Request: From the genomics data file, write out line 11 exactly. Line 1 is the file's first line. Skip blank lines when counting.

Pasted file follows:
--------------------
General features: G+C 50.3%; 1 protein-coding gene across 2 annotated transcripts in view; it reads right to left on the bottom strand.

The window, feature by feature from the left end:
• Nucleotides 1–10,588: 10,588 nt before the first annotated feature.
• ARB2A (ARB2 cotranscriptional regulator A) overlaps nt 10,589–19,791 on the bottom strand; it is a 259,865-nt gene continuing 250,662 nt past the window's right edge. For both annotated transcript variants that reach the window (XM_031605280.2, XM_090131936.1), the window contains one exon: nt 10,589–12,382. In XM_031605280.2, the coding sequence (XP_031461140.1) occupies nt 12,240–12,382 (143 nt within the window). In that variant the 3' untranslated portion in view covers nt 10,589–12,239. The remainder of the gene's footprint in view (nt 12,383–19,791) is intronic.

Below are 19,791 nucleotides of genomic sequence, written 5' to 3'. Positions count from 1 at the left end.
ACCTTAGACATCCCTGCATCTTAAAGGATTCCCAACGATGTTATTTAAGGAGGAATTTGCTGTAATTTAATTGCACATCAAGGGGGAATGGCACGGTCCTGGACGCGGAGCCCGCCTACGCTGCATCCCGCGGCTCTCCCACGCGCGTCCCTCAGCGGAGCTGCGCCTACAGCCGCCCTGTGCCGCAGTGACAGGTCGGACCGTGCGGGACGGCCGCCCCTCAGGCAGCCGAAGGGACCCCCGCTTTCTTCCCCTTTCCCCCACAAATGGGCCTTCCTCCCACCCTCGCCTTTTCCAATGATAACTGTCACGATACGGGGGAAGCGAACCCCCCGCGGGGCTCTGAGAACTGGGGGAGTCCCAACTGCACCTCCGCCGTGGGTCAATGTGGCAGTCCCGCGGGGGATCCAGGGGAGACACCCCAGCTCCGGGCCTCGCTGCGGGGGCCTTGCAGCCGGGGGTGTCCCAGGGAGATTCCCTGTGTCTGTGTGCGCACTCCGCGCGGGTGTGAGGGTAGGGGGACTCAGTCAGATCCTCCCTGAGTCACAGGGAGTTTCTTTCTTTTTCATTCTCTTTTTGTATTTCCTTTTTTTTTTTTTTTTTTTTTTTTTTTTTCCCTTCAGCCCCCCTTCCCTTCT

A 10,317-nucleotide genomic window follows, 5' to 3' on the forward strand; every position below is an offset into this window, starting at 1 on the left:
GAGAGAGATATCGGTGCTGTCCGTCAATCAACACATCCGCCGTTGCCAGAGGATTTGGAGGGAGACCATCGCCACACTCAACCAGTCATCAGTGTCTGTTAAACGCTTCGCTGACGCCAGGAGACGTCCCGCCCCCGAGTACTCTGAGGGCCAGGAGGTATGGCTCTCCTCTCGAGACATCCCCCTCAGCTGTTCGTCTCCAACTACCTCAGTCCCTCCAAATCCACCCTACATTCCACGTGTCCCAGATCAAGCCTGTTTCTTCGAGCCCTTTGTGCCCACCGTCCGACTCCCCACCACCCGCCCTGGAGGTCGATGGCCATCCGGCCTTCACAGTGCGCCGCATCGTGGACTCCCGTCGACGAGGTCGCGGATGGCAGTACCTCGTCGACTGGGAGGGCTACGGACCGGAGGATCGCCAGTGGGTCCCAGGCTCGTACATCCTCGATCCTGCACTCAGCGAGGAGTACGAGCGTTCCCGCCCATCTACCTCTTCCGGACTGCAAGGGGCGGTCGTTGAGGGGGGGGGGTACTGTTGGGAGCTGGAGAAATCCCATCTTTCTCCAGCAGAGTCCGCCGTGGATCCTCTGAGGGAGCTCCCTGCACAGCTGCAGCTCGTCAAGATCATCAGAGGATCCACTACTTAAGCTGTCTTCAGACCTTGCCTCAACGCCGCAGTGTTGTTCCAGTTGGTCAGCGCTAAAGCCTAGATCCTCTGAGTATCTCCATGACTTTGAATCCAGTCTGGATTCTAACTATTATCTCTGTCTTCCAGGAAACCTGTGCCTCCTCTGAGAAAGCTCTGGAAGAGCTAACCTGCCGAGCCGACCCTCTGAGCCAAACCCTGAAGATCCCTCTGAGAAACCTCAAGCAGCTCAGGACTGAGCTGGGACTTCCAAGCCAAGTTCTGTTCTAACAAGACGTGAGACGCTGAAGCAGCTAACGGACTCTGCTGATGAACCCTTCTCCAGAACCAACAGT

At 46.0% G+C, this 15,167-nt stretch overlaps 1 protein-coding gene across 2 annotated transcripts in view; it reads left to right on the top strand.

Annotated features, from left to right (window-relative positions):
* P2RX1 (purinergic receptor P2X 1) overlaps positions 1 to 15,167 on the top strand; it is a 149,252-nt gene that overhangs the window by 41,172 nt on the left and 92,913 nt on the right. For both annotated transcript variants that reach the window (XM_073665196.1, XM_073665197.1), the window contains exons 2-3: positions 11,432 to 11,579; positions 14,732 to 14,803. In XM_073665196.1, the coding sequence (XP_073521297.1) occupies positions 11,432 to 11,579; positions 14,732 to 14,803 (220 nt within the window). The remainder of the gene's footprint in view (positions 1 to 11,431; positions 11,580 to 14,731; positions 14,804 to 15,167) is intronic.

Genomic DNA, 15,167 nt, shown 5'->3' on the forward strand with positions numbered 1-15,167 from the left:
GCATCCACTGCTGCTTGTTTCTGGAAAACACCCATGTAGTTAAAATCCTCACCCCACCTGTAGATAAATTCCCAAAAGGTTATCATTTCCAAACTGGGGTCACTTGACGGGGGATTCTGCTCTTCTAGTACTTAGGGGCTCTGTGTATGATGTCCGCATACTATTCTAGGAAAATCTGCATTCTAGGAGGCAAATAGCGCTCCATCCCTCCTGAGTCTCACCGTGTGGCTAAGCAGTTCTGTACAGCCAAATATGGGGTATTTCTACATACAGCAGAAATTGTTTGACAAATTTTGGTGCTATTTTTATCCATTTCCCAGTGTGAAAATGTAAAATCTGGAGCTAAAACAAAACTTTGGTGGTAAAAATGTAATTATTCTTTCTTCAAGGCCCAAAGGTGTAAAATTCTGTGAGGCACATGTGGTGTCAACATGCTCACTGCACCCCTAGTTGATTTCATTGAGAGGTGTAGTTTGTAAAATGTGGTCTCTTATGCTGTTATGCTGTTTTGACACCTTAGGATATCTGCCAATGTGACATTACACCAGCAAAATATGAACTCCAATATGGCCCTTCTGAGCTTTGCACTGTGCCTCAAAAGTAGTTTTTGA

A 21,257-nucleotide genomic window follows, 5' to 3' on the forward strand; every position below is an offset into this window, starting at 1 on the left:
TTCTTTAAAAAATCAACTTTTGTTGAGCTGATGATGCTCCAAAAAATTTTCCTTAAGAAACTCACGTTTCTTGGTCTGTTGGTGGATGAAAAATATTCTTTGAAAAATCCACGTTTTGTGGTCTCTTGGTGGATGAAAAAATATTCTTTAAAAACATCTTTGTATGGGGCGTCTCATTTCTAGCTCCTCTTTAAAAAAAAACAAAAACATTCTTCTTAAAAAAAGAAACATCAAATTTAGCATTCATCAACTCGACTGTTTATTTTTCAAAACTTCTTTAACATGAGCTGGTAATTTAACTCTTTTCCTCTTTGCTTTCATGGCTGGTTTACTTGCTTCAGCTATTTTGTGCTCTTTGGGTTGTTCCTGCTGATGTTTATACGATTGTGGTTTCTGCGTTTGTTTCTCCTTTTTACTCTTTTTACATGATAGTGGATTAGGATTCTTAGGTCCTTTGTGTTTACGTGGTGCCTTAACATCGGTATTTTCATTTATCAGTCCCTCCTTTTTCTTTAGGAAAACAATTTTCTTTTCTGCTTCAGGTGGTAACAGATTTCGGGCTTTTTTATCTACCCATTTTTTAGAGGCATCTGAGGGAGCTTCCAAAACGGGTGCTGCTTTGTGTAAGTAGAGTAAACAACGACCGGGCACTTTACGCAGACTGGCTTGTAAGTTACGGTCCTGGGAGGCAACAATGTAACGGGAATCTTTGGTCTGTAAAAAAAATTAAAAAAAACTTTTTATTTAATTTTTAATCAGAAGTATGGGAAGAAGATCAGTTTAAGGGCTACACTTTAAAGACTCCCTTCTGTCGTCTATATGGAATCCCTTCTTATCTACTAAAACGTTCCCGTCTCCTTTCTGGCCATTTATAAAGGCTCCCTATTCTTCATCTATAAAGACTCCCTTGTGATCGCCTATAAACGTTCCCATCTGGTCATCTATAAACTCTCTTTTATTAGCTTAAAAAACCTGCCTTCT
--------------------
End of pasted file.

* P2RX1 (purinergic receptor P2X 1) overlaps positions 1 to 15,167 on the top strand; it is a 149,252-nt gene that overhangs the window by 41,172 nt on the left and 92,913 nt on the right. For both annotated transcript variants that reach the window (XM_073665196.1, XM_073665197.1), the window contains exons 2-3: positions 11,432 to 11,579; positions 14,732 to 14,803. In XM_073665196.1, the coding sequence (XP_073521297.1) occupies positions 11,432 to 11,579; positions 14,732 to 14,803 (220 nt within the window). The remainder of the gene's footprint in view (positions 1 to 11,431; positions 11,580 to 14,731; positions 14,804 to 15,167) is intronic.